The first game is sure to be a whizz, said the local newspaper before the inaugural playoff series between the Bruins and Montreal’s Canadiens. This was in 1929, March, in a semi-final, best three out of five.
A moderate depression was moving eastward over Quebec, weatherwise. The temperature in Montreal was 6° C. Although the first two games were played in Boston, where it was 4° C and cloudy on the Tuesday. The puck dropped at 8.30. If you had a reserved seat at the Boston Garden, you could get in at 7, but starting at 5, they were selling seats in the upper balconies for 50 cents each.
A couple of days earlier, 37,500 people had filled the arena for a pair of revival meetings to hear the British evangelist Gipsy Smith attack the sex question. He held women responsible for their husbands and children and the, quote, Heaven or Hell of generations yet unborn. I don’t know what that means, attack the sex question, I’m just reporting what I’ve read. At the afternoon session, when he asked people to surrender to Christ, 10,000 stood up.
Strong winds in New Jersey had beaten a tri-motored Colonial Airways plane from the sky, killing 13. “The tragedy,” said Boston’s Daily Globe, “was the greatest in the history of heavier-than-air craft in the United States.”
That was news, too.
In Ottawa, MPs were asking why the Dominion Archivist was travelling so much to Europe and who was paying for it? Dr. Gustave Lanctot this was, who’d once tended goal for Oxford’s Canadian Rhodes scholars.
Also, the worst financial crisis in the world’s history was coming. Sir George Paish was saying that, the well-known British economist, it was coming, and it was going to be a disaster for the world. “I am not exaggerating,” Sir George said. “I wish I were.”
Montreal was the best team in the NHL that year, with Boston finishing two points behind them. The teams were rewarded with byes to a semi-final meeting while two lesser teams, Toronto and the New York Rangers, fought their way through a quarter-final. In four games that season, Montreal had won two and Boston one; once they’d tied. The Bruins hadn’t beaten Montreal at home for two-and-a-half years.
The Canadiens had speed on their side. They had Aurele Joliat and Pit Lepine, Howie Morenz and Art Gagne, but the Bruins would body them, that was the plan, according to the papers, hit them hard, hit them often.
Such methods will do a lot to upset Joliat,
and being of a flighty temperament,
he is likely to go off
at any time.
All of which means
he is almost certain
to find himself
to the cooler.
That’s John J. Hallahan writing in The Daily Boston Globe, arranged by me as a pitiless poem of bullying.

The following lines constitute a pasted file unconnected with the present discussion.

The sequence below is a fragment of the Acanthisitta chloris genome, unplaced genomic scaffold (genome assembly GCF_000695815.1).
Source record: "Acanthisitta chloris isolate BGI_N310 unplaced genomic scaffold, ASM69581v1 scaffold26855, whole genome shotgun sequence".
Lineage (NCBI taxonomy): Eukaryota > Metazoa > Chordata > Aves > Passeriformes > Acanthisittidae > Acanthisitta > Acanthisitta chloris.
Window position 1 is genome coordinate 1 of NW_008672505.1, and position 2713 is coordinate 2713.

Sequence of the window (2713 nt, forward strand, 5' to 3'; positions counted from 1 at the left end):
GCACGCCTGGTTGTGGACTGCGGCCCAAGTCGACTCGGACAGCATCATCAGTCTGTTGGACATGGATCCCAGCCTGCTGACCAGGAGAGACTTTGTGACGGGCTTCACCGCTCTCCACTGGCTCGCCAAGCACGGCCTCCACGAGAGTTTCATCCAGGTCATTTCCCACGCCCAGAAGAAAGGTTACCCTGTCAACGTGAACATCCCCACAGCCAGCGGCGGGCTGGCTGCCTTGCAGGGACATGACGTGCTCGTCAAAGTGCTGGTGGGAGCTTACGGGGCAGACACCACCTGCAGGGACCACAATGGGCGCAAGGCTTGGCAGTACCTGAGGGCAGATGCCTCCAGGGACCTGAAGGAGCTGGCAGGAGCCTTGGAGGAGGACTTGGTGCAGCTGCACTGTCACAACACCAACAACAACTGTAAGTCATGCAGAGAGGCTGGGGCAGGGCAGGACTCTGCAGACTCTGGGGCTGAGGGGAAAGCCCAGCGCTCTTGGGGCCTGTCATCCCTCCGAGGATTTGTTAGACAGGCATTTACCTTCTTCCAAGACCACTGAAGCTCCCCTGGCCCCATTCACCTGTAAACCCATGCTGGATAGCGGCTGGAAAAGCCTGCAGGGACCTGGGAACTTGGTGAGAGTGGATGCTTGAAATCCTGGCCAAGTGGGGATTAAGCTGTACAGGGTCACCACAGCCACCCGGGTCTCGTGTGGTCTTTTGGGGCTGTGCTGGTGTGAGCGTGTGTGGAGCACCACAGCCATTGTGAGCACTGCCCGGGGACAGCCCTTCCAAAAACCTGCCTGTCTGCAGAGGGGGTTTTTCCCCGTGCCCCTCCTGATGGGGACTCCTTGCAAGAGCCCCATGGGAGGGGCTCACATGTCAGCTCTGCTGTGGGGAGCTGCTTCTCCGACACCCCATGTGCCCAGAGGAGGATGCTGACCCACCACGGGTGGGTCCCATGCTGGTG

Some of Boston’s forwards were Dit Clapper, Cooney Weiland, and Harry Oliver. The best of Montreal’s defencemen were Sylvio Mantha and Marty Burke and the dreadnought, Albert Leduc, known to kiss teammates when they scored. Boston’s blueline was rated slightly superior, with Eddie Shore, Lionel Hitchman, and George Owen. In goal for Boston, Tiny Thompson. Montreal had George Hainsworth, who’d finished the season with shutouts in 22 games, half of the Habs’ schedule.
Fifteen thousand people saw the first game, attended by 10 mounted policemen with another 300 on foot, and 100 railroad officers. Cooper Smeaton and Bobby Hewitson, referees for the series, were booed and jeered when they were introduced over the PA.
Montreal attacked like, quote, lions. They scored a goal in the second period, Armand Mondou, but Morenz was offside. The only goal that counted was Cooney Weiland’s in the first period.
The second game, Thursday, 16,000 people filled the Garden, where the game finished the same way, 1-0, on another goal from Weiland. A hectic game, said The Daily Globe. “There were times when it looked as if blood would be shed.”
Friday the teams railed up to Montreal on a train called the New Englander.
Saturday, at the Forum, subscribers had to pick up their tickets by 10.30 in the morning. Amphitheatre Standing Room tickets were available to Maroons’ ticketholders for $1.25 each, with rush seats going for 50 cents.
Thirteen thousand showed up that night to see the Canadiens fight, as they say, for their playoff lives. The ice was perfect. John Hallahan decided that it was the fastest period that had ever been played. “The players of each team,” he wrote, “were racing wild.” Battleship Leduc scored early and Joliat added another. Montreal couldn’t hold the lead, though, and in the second period Doc Carson and Dutch Gainor tied it up before Shore scored the winner. “The dynamic Eddie,” said The Globe,” was a Trojan.” The Montreal papers found it hard to believe that the Canadiens were out having won not a single game but, they had to admit, the result was fair. The Gazette, recognized Shore’s dominance. Montreal had struggled frantically: “It was no individual’s fault that Canadiens lost, they were fairly beaten by a stronger team.”
A crowd of 3000 was waiting at Boston’s North Station next day when the Bruins arrived, and they gave the team a welcome usually reserved for victors of World Series and athletes returning from the Olympics in 1896. Eddie Shore got the biggest cheer: despite the patch he was wearing over one eye, the crowd recognized him at once. It took a long time for the players to get through the crowd to where the taxicabs waited.